Government proponents of prison labor should be mindful of the potential for negative effects, including increased incarceration rates and citizens’ deteriorating views on state legitimacy. Using prisons as a source of labor to serve economic interests can create perverse incentives for incarceration and significantly reduce long-term trust in legal institutions like police.

With around 11 million people incarcerated globally and the number rising daily, many governments around the world have advocated using prisoners for work on everything from fighting fires to making hand sanitizer to combat pandemics. In the US alone—which has the highest incarceration rate in the world, with around 700 prisoners per 100,000 people or 0.7 percent of the total US population incarcerated—prison labor contributes to a lower bound estimate of $2 billion a year in industrial output

From the US to China and Tanzania, governments are realizing that prisoners can be a source of cheap labor to boost their economies. But when prisoners are viewed in these terms, what are the consequences, if any, on incarceration rates? And how might the adoption or expansion of prison labor to serve extrajudicial interests affect citizens’ perspectives on the legitimacy of their judicial systems and trust in legal institutions, such as police?

Answering these questions is crucial, particularly in light of recent events and protests in the US and around the world centered around injustices in policing and in the criminal justice system. In new research, we answer these questions using evidence from 65 years of archival data on prisons in colonial and postcolonial Nigeria from 1920 to 1995. 

British colonial rule in Nigeria extended formally from 1914 to 1960, with British government presence going back to the 1860s. Nigeria’s colonial experience, especially with regards to the prison system, presents a useful context to study the previously mentioned questions on the effects of prison labor. Colonial Nigeria was—and Nigeria today still is—the largest country in Africa based on population size and had relatively high incarceration rates that varied within the country. For context, in 1940 Nigeria had an incarceration rate of about 0.4 percent of the total population, a figure larger than the US average incarceration rate of less than 0.2 percent over the same period. 

To put these numbers in perspective, colonial Nigeria was incarcerating a significantly larger proportion of its population than countries in Europe (0.06 percent of the total population) at the time and around the same proportion of its Black population as the US was imprisoning.

The US prison system was—and is still—known for incarcerating a disproportionately high percentage of its Black population. If we placed colonial Nigeria in a ranking of the top countries by incarceration rates today, it would come in at the 15th spot among the 222 countries with available data, and 3rd behind the United States and Thailand for countries with a population of at least 50 million, as shown in Figure 1. Nigeria today incarcerates a much lower share of its population, ranking in at 211 of 222 countries.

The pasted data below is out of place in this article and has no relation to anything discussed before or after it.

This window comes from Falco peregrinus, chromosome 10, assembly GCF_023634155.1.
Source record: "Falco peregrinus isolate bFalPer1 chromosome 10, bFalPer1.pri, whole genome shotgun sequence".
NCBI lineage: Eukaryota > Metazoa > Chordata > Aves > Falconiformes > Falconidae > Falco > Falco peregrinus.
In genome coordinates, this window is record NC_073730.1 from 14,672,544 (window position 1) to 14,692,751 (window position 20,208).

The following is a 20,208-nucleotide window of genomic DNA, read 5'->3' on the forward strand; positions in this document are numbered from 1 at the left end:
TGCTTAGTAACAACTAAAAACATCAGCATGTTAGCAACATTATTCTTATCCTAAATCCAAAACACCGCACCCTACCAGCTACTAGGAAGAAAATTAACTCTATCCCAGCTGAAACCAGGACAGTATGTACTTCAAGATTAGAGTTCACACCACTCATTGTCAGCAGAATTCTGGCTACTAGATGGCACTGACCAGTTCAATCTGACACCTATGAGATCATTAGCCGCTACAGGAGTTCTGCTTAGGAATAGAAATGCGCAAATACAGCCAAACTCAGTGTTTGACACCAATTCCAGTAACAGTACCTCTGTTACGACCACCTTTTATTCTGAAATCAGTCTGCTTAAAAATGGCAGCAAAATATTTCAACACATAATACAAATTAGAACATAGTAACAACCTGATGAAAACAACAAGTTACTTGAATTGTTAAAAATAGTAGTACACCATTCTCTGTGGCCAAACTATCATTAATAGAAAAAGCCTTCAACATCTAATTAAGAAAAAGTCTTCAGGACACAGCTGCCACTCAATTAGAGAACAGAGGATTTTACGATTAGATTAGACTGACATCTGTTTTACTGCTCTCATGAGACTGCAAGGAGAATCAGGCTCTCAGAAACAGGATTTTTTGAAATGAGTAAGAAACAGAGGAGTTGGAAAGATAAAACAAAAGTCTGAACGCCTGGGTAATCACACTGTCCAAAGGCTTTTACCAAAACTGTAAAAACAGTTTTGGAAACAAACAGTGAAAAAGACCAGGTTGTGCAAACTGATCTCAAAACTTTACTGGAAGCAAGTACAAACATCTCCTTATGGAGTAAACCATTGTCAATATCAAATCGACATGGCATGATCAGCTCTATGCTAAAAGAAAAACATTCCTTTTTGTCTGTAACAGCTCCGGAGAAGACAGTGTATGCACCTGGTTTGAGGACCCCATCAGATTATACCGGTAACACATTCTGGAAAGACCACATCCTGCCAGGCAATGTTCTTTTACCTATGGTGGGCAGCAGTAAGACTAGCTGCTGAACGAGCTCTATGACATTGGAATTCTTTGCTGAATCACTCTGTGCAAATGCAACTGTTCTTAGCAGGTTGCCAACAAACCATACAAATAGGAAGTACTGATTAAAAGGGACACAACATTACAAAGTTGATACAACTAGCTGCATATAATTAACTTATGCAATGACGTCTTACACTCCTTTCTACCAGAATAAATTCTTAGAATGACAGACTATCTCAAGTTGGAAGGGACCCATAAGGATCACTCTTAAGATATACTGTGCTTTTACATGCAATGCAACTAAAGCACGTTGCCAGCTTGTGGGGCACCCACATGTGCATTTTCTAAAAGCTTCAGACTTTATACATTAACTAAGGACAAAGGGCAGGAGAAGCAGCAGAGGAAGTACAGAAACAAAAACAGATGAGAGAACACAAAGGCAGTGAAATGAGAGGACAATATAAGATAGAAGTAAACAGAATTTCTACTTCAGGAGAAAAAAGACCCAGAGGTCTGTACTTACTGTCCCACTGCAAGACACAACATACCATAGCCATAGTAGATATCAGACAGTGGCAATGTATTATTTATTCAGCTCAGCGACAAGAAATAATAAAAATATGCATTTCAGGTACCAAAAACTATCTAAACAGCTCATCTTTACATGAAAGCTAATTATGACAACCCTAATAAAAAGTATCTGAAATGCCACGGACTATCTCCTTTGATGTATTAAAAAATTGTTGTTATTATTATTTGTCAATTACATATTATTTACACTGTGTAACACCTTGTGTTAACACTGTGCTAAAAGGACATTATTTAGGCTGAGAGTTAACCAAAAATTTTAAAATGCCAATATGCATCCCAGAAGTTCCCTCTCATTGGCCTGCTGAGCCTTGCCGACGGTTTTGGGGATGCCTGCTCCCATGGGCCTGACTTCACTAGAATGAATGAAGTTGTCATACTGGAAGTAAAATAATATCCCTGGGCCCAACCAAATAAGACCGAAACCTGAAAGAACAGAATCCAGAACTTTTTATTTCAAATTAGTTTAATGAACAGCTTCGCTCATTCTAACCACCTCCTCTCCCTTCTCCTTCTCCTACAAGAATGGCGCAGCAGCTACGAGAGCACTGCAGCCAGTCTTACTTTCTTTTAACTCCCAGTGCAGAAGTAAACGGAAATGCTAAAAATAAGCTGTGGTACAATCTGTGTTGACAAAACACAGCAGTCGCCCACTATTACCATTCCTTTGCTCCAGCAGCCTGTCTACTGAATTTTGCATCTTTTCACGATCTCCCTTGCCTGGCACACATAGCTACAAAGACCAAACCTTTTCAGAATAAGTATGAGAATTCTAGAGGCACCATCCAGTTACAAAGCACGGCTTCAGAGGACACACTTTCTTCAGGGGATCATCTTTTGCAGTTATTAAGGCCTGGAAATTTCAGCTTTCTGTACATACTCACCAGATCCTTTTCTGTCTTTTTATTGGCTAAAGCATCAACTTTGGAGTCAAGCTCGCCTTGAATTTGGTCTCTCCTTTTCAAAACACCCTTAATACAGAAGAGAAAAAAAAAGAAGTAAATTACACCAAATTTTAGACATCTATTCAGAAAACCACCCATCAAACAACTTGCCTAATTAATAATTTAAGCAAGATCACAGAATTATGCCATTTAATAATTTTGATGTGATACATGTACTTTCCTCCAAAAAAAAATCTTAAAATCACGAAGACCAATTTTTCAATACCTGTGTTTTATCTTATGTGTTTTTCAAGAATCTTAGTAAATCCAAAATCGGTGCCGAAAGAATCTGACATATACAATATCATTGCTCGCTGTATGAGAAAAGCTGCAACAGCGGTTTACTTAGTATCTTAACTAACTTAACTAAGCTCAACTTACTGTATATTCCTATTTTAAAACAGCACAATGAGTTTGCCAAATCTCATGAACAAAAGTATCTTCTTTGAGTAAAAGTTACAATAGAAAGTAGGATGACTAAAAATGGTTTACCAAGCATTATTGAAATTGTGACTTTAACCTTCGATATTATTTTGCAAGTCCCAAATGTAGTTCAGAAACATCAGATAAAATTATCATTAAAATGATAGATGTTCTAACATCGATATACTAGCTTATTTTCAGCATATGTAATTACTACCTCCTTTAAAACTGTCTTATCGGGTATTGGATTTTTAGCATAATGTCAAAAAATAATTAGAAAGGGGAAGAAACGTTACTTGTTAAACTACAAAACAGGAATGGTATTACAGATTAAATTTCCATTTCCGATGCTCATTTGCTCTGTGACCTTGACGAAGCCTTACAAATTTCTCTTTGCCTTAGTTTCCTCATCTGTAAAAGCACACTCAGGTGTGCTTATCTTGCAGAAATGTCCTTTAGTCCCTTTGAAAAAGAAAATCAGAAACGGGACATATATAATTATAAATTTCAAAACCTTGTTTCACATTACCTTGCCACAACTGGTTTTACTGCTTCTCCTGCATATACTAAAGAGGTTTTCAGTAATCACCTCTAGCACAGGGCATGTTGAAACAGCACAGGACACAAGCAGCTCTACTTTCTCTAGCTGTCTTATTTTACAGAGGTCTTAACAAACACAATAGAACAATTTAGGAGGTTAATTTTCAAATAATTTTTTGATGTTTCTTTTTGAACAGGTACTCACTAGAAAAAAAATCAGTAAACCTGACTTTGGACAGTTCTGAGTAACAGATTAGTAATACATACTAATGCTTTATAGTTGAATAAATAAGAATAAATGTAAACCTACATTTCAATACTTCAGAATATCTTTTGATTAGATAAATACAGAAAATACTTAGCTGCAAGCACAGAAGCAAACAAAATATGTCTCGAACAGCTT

In colonial Nigeria, as part of explicit government policy, prison labor on government public works like roads and railroads was a mandated part of incarceration. Galvanized by the need to minimize the cost of spending on important public works projects needed to intensify exports of agricultural commodities and maximize revenue to the colonial government, colonial officials engaged in a number of cost-cutting measures involving forced domestic labor in the African colonies. Prison labor was one such cost-cutting measure. In fact, so valuable was this sort of forced labor to the functioning of colonial governments in Africa, that one official in 1911 (in stark echoes of another US prison official over 100 years later), lamented scaling back forced labor legislation as “how is the work of sanitation, road making and clearing to be carried on…[without] the necessary labour?” 

The economic value of prisoners for the British colonial government is reflected in one of our paper’s key results: that the overall, gross value of prison labor or value of unpaid wages to African prisoners was strictly positive over the entire colonial period. Even after we account for the most expansive set of prisoner maintenance costs, like food, prison guard salaries, and prison equipment purchases, among others, the net value of prison labor was strictly positive in almost 60 percent of the years under study from 1920 to 1959. Prison labor was economically advantageous to colonial regimes. 

This result had perverse implications for the way colonial authorities used incarceration to address sudden labor shortages that were endemic throughout much of colonial Africa. Agriculture was the major sector for both government revenues (over 70 percent customs and excise taxes from agricultural commodity exports) and African workers’ incomes in colonial Nigeria. So during “good” rainfall years, when agricultural productivity increased, this meant more income for both the colonial government and African workers.